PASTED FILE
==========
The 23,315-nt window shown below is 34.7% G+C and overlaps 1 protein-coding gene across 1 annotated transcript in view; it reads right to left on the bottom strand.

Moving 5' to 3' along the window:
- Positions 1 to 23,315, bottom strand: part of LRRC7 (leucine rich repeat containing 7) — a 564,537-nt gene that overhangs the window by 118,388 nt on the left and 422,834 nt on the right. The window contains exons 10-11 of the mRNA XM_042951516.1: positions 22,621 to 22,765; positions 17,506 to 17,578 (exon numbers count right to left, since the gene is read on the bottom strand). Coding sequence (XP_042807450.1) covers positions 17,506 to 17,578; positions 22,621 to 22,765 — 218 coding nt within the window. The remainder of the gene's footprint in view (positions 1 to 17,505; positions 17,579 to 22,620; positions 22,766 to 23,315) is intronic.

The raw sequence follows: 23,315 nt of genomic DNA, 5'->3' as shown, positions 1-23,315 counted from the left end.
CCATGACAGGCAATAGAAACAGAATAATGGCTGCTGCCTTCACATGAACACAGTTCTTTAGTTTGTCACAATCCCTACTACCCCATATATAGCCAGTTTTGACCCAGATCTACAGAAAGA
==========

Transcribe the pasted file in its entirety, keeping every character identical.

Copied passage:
The 23,315-nt window shown below is 34.7% G+C and overlaps 1 protein-coding gene across 1 annotated transcript in view; it reads right to left on the bottom strand.

Moving 5' to 3' along the window:
- Positions 1 to 23,315, bottom strand: part of LRRC7 (leucine rich repeat containing 7) — a 564,537-nt gene that overhangs the window by 118,388 nt on the left and 422,834 nt on the right. The window contains exons 10-11 of the mRNA XM_042951516.1: positions 22,621 to 22,765; positions 17,506 to 17,578 (exon numbers count right to left, since the gene is read on the bottom strand). Coding sequence (XP_042807450.1) covers positions 17,506 to 17,578; positions 22,621 to 22,765 — 218 coding nt within the window. The remainder of the gene's footprint in view (positions 1 to 17,505; positions 17,579 to 22,620; positions 22,766 to 23,315) is intronic.

The raw sequence follows: 23,315 nt of genomic DNA, 5'->3' as shown, positions 1-23,315 counted from the left end.
CCATGACAGGCAATAGAAACAGAATAATGGCTGCTGCCTTCACATGAACACAGTTCTTTAGTTTGTCACAATCCCTACTACCCCATATATAGCCAGTTTTGACCCAGATCTACAGAAAGA